Topics Covered in This Article
The Dog Whistle You Don’t Hear
Let me start by saying that Seth Czerepak has accomplished a Herculean purpose with The VQ Success Selling System. He has taken some of the most sophisticated aspects of writing to influence, motivate, persuade and sell and made them accessible and pragmatically useful, nearly to the point of fill in the blank systemization.
It is relatively easy to systemize the making of a sub sandwich in 1,000 Subway® shops or the installation of a car muffler in 1,000 Midas Muffler® shops. It is far, far, far from easy to systemize the crafting of persuasive copy. I know. I have been a professional direct-response copywriter for 40+ years, and raised myself to top income in the field, routinely commanding upwards from $100,000.00 per project, earning a 7-figure annual income from fees and royalties, with over 85% of all clients repeating with me.
Further, I have taught copywriting to writers, direct marketers and business owners via seminars and workshops, home study and online courses, and one to one coaching. There are easier things to teach. Seth has covered essential bases and delved into advanced and groundbreaking territory as well.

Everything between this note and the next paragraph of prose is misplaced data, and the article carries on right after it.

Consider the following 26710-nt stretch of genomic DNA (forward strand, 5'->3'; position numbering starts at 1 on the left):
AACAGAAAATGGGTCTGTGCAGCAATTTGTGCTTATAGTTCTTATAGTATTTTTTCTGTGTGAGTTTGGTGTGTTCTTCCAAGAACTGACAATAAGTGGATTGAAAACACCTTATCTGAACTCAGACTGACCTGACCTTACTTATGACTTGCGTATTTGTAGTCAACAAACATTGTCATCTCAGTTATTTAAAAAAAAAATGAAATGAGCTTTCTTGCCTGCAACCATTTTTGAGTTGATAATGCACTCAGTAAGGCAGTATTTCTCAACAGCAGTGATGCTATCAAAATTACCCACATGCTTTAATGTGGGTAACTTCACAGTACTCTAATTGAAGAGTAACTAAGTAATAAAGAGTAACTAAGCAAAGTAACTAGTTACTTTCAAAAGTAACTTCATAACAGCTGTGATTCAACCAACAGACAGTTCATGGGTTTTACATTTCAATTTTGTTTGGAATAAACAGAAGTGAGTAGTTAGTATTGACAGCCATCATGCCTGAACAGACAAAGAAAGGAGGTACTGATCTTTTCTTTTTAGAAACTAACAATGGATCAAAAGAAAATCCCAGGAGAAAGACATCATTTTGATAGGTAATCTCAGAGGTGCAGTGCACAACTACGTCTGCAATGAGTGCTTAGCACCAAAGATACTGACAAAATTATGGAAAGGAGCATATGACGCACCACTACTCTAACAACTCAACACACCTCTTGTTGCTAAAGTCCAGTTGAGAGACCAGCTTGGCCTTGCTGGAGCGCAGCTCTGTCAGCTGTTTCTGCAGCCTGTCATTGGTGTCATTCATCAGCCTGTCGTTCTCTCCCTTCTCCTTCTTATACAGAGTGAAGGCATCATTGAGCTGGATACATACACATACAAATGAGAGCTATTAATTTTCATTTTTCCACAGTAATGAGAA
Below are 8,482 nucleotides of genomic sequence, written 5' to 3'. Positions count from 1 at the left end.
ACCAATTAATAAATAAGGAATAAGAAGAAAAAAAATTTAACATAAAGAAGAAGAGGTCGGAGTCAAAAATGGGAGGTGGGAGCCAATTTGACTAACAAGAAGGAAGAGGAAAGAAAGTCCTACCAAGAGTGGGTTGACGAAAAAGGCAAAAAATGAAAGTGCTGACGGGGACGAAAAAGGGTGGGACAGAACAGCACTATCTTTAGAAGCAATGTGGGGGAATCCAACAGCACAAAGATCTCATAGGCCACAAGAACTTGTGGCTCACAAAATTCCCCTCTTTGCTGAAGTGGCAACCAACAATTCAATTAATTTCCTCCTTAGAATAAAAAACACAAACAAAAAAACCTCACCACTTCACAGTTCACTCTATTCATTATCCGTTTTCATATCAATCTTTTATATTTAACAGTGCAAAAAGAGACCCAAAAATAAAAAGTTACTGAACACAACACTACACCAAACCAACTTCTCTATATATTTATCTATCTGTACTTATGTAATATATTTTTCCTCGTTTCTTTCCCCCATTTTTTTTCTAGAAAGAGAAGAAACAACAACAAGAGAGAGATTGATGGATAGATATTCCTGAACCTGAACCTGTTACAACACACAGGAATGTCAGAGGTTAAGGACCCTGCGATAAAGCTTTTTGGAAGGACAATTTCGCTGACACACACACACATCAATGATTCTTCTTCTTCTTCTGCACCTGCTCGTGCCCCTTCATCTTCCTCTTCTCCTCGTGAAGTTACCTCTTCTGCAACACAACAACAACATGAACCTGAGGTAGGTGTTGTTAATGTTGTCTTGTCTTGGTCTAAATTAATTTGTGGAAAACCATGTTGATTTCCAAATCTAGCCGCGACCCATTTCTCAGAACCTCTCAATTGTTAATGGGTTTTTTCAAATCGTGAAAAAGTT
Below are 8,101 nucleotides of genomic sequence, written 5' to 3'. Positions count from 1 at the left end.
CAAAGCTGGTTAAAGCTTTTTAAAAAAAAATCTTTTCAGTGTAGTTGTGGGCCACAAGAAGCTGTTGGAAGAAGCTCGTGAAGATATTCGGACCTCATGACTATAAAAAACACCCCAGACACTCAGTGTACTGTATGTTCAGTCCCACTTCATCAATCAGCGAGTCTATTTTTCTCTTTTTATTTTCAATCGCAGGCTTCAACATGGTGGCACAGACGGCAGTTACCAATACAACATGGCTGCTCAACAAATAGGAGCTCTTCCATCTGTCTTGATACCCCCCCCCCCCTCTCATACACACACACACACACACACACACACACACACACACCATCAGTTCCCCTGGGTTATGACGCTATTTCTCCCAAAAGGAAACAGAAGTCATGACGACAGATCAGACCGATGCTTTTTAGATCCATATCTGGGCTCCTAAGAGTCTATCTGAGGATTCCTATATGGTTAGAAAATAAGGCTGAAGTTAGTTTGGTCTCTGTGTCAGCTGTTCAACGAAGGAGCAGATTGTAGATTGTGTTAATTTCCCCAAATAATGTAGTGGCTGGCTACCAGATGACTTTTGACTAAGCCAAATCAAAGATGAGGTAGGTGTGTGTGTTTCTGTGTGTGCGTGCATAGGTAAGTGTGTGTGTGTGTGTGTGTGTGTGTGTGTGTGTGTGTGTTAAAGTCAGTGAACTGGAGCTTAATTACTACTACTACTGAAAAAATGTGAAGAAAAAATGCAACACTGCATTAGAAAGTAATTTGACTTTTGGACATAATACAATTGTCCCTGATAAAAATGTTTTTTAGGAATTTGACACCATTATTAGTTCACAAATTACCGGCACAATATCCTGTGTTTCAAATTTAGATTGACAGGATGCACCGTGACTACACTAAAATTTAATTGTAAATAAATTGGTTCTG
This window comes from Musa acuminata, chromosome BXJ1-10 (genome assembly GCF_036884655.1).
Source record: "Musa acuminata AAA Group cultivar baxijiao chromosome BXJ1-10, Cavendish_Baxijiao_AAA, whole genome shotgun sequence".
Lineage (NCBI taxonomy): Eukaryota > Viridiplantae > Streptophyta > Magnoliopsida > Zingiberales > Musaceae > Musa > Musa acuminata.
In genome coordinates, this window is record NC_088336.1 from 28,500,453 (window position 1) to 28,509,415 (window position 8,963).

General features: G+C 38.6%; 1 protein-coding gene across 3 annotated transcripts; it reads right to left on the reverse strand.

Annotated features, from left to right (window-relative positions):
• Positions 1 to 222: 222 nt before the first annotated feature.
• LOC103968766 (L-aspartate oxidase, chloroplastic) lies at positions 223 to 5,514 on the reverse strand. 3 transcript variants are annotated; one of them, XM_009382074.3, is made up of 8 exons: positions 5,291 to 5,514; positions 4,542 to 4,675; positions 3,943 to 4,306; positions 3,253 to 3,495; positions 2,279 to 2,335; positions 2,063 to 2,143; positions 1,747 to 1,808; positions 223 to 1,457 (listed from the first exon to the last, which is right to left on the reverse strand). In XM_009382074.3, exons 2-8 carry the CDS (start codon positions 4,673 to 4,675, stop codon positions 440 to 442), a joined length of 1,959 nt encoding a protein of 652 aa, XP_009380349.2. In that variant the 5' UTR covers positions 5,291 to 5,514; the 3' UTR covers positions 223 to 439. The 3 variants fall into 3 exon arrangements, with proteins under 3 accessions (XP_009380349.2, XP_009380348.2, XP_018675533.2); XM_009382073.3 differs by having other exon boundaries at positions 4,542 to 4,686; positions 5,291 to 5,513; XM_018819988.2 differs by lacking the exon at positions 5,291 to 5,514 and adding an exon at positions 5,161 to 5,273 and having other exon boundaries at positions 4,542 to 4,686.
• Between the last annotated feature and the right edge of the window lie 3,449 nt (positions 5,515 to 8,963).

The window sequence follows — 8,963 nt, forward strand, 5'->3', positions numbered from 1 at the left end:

With his invitation to add something to the work, and carefully reviewing everything he has assembled, my first impulse was to offer only endorsement and leave his masterpiece well enough alone.
But on reflection, I thought there might be a few points I could make, as reinforcement, and as additional stimulus, drawn from my experience and from my observation of the failings of most copywriters.
The Least Understand Truth in Copywriting
I think the single most important, least understood and least acted on truth about copywriting is that:
“Different words that mean the same thing mean different things to different people.”
If that seems like a contradictory statement, you don’t know words or people.
Most copywriters have a thesaurus or two or three handy, maybe one on their computer. A lot of copywriters have the “Words That Sell” thesaurus compiled by Richard Bayan. My shelf also includes Roget’s Descriptive Word Finder, and Descriptionary: A Thematic Dictionary, and, of course, a basic Webster’s Dictionary.
Most writers use these reference tools to find a better or different word or to craft a less clichéd passage. I don’t like this word – what might I substitute? This is no more thoughtful than not liking the yellow sweater you pulled from the drawer when you inspect yourself in it, in the mirror, and grabbing the blue one instead.
Few writers use resources like these, plus research information, plus brain to find just the right word precisely suited to their intended reader. It is here that you can gain powerful, persuasive advantage.
Seth provides one approach to this, in the “Presence Techniques” section of his Copywriting Templates with sets of words for visual, auditory, tactile or olefactory oriented text.
The richest page of copy describing a place, event or thing might well use words from all five kinds of words. One of the great experts on creative thinking, Mike Vance, who worked personally with Walt Disney, teaches “5-Sensing” for everything including physical environments.
But there’s also reason to think about how different people take in and respond to persuasive content. In many cases, the list they came from reveals how they bought.